The Virginia Law Review has published "Frankenstein’s Baby: The Forgotten History of Corporations, Race, and Equal Protection," by Evelyn Atkinson (University of Chicago). The abstract:
This Article highlights the crucial role corporations played in crafting an expansive interpretation of the Fourteenth Amendment. Exposing the role of race in the history of the constitutional law of corporate personhood for the first time, this Article argues that corporations were instrumental in laying the foundation of the Equal Protection Clause that underlies civil rights jurisprudence today. By simultaneously bringing cases involving both corporations and Chinese immigrants, corporate lawyers and sympathetic federal judges crafted a broad interpretation of equal protection in order to draw a through-line from African Americans, to Chinese immigrants, and finally to corporate shareholders. At the same time that corporate litigation expanded the umbrella of protected “persons,” however, it limited the capacity of the Fourteenth Amendment to address issues of substantive inequality.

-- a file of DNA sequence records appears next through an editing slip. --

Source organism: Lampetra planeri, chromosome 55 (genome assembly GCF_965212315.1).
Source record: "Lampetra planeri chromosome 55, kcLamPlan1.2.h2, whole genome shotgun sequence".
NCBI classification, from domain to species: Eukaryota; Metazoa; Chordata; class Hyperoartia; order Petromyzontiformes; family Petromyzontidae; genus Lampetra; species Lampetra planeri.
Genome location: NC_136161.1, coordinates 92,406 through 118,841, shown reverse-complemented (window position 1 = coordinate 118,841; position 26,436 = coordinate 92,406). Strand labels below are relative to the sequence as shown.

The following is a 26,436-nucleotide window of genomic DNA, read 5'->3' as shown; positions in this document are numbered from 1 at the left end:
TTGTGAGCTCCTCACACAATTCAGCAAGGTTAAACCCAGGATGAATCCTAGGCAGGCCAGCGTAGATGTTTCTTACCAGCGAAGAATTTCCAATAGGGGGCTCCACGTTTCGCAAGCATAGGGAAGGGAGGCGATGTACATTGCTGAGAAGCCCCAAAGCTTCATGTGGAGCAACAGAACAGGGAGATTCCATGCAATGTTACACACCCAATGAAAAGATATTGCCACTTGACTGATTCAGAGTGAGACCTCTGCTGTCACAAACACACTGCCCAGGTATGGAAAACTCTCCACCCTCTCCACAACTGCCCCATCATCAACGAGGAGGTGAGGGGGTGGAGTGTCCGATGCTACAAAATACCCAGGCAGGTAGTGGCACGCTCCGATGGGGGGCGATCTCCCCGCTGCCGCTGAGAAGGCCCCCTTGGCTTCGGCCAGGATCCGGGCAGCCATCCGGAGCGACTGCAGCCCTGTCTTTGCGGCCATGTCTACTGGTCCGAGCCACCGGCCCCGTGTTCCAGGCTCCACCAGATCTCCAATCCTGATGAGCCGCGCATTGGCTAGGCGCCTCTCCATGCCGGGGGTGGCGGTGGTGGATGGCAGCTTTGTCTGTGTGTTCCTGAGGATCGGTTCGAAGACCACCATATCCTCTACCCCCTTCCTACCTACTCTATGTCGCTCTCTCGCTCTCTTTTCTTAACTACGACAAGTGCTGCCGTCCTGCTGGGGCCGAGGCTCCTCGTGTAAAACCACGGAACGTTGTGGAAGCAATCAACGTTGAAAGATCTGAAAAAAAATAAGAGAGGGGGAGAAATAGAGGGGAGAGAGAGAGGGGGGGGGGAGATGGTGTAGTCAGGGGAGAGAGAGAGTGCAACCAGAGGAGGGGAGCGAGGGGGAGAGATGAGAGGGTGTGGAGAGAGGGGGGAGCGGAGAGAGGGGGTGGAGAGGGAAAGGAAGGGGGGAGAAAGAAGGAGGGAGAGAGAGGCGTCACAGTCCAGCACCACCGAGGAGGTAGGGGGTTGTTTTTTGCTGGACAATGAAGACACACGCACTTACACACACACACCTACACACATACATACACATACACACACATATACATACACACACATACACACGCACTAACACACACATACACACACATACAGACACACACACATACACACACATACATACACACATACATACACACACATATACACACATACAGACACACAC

This Article reveals that central to the argument in favor of corporate constitutional personhood was a direct analogy between corporate shareholders and racial minorities. This Article thus highlights the intersection of corporate personhood and race, a connection that has rarely, if ever, been explored. Corporate lawyers’ expansive interpretation of equal protection ultimately triumphed in the Supreme Court with the twin cases of Yick Wo v. Hopkins, a bedrock of modern civil rights doctrine, and Santa Clara v. Southern Pacific Railroad, a case credited with extending equal protection rights to corporations. This is the first Article to juxtapose these two seminal cases and to expose the deep and long-standing connections between them. In so doing, this Article uncovers a neglected history of the link between corporations and race, as well as a lost history of the Fourteenth Amendment.
The full article is available here.
-- Karen Tani